Twilley is particularly apt.   In that case, a CHP officer noticed a vehicle traveling with only one Michigan license plate on the rear of the vehicle.  (U.S. v. Twilley, supra, 222 F.3d at p. 1094.)   The officer mistakenly believed that Michigan, like California, issued two plates and that the vehicle was in violation of Vehicle Code section 5202.   The Ninth Circuit rejected the People's argument that the officer's belief that two plates were required was objectively reasonable because most states require two plates and because the officer did not have experience with vehicles registered in Michigan.  Twilley acknowledged that an officer's mistaken factual belief, held reasonably and in good faith, can provide reasonable suspicion for a traffic stop.  (Id. at p. 1096, fn. 1.) However, disagreeing with People v. Glick, supra, 203 Cal.App.3d 796, 250 Cal.Rptr. 315, and citing U.S. v. Lopez-Soto, supra, 205 F.3d 1101, the Twilley court noted that the distinction between a mistake of fact and a mistake of law is crucial to determining whether reasonable suspicion exists to effect a traffic stop.   (Twilley, at p. 1096, fn. 1.) It concluded that a stop resting on a suspicion based solely on an officer's mistake of law violates the Fourth Amendment.  (Twilley, at p. 1096.)

 We agree with Twilley's reasoning and result.   Though we assume the officer acted in good faith, there is no good faith exception to the exclusionary rule for police who enforce a legal standard that does not exist.   Creating a good faith exception here would run counter to the exclusionary rule's goal by removing an incentive for the police to know the law we entrust them to enforce.  (U.S. v. Lopez-Soto, supra, 205 F.3d at p. 1106.)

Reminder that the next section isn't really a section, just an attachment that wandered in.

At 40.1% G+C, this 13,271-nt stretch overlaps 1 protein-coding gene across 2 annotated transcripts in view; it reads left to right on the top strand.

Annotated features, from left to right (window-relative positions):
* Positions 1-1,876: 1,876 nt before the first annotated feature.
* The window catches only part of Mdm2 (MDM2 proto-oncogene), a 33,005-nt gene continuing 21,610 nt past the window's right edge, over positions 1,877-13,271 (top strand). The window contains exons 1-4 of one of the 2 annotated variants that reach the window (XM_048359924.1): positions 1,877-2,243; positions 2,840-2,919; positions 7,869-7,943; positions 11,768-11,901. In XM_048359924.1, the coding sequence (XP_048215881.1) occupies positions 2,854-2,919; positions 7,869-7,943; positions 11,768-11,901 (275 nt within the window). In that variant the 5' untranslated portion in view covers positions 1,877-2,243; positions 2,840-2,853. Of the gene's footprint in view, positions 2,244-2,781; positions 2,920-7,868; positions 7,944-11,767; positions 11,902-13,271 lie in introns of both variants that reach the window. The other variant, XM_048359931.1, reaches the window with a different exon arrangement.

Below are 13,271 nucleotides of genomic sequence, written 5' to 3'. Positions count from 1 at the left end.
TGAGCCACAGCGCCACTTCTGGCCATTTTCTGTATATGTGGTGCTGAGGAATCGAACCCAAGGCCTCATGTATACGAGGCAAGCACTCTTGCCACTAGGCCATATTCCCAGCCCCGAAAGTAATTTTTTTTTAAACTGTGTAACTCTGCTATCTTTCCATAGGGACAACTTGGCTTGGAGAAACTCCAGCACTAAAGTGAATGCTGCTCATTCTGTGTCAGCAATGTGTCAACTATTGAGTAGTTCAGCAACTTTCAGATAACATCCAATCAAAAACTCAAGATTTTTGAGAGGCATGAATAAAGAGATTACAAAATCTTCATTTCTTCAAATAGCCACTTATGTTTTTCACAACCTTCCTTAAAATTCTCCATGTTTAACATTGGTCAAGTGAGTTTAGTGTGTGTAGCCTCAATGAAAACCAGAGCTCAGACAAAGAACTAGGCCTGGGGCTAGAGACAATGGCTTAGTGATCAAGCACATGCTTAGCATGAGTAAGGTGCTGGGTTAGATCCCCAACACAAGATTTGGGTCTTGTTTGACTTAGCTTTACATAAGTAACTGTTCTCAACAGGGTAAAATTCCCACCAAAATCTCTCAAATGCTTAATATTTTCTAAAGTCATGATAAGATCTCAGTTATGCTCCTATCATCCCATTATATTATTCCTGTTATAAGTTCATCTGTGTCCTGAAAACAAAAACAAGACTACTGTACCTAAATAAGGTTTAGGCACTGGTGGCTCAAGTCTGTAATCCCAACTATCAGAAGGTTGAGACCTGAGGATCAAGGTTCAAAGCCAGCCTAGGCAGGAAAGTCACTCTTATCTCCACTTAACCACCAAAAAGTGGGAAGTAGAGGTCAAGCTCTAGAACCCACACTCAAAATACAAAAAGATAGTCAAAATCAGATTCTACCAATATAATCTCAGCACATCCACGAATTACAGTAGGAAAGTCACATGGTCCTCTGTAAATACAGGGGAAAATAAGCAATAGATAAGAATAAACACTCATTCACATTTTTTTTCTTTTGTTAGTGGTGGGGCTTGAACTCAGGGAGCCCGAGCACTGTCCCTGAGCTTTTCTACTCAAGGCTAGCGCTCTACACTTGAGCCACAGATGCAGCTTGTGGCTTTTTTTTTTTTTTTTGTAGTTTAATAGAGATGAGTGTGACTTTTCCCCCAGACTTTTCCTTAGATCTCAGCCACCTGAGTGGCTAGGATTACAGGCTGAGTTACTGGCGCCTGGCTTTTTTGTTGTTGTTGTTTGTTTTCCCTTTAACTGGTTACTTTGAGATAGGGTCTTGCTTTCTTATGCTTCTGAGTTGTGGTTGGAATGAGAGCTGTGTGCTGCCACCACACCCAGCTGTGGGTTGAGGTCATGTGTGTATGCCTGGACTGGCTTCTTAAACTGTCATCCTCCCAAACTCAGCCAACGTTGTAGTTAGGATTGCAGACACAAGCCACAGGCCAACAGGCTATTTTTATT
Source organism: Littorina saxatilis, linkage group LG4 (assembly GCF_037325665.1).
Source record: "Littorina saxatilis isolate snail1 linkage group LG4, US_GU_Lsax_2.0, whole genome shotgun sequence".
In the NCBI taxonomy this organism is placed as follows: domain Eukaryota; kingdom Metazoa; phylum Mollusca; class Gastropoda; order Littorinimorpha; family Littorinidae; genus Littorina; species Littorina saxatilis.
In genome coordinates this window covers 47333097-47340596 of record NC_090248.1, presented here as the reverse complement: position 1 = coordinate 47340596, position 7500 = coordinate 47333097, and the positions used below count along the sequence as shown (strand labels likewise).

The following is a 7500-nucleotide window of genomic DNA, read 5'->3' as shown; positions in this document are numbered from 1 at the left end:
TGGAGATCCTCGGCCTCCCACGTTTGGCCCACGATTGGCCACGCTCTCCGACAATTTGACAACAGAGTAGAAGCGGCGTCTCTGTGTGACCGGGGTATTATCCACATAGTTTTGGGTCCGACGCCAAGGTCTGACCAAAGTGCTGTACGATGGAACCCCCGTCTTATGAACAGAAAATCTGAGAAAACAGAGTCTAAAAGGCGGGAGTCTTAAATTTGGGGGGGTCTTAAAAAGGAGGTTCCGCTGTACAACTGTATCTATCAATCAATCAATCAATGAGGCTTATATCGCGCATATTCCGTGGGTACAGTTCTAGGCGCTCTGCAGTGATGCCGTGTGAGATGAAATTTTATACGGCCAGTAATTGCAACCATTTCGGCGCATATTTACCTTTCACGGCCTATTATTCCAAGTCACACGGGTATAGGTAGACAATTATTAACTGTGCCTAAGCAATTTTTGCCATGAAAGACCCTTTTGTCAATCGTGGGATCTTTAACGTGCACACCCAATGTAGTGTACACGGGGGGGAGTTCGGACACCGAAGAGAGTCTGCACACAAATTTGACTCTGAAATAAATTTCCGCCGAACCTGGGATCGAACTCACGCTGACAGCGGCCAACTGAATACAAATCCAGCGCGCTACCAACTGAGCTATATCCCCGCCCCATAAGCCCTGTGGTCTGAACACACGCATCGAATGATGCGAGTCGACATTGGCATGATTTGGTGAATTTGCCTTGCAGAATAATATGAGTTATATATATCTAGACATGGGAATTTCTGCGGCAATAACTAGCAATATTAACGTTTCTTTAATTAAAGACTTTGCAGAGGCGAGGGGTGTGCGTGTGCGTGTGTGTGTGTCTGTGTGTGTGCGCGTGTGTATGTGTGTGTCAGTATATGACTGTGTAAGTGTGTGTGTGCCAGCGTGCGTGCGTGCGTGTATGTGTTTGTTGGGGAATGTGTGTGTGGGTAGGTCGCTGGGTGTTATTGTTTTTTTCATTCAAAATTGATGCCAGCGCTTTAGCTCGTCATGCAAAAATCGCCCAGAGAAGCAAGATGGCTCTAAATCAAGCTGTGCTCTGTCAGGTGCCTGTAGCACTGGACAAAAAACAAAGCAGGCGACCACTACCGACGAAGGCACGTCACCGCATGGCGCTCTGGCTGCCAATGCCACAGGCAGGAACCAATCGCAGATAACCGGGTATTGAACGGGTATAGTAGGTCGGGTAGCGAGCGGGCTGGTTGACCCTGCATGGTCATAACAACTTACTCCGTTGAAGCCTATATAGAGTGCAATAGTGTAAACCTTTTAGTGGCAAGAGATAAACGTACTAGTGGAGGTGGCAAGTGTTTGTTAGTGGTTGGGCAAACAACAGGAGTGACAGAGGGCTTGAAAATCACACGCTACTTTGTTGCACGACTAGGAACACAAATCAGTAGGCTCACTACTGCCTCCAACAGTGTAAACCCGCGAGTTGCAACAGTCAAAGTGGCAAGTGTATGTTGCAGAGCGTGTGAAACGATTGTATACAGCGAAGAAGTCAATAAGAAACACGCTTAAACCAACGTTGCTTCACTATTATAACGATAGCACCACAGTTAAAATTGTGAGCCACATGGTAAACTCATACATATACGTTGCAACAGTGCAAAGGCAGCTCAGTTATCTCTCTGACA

In this case, the officer justified the vehicle stop on two bases. Since we conclude that each is insufficient, we determine that defendants' motions to suppress should have been granted.10


The judgments are reversed.


1.   Section 1538.5(p) provides:  “If a defendant's motion to return property or suppress evidence in a felony matter has been granted twice, the people may not file a new complaint or seek an indictment in order to relitigate the motion or relitigate the matter de novo at a special hearing in the superior court as otherwise provided by subdivision (j), unless the people discover additional evidence relating to the motion that was not reasonably discoverable at the time of the second suppression hearing.   Relitigation of the motion shall be heard by the same judge who granted the motion at the first hearing if the judge is available.”   (Italics added.)

2.   Vehicle Code section 5200 provides:  “When two license plates are issued by the department for a vehicle, they shall be attached to the vehicle for which they were issued, one in the front and the other in the rear.   When one license plate is issued for use upon a vehicle, it shall be attached to the rear thereof.”

FOOTNOTE.   See footnote *, ante.

7.   Vehicle Code section 26708, subdivision (a)(1) prohibits the placement, display, installation or affixing of any “object or material ․ upon the windshield or side or rear windows.”

8.   As we noted earlier, the officer believed that this violated Vehicle Code section 5200, though in fact it is section 5202 that incorporates out-of-state requirements into California law.

9.   Section 28-2354 of the Arizona Revised Statutes states in pertinent part:  “A. A person shall display the license plate or plates as follows:  [¶] 1. For a motor vehicle, ․ on the rear.”

10.   Because we hold that the evidence should have been suppressed and reverse defendants' convictions, we need not reach the issue of whether evidence that the car's passenger, Veronica Quatse, possessed the marijuana was properly excluded.


We concur.  JONES, P.J., and GEMELLO, J.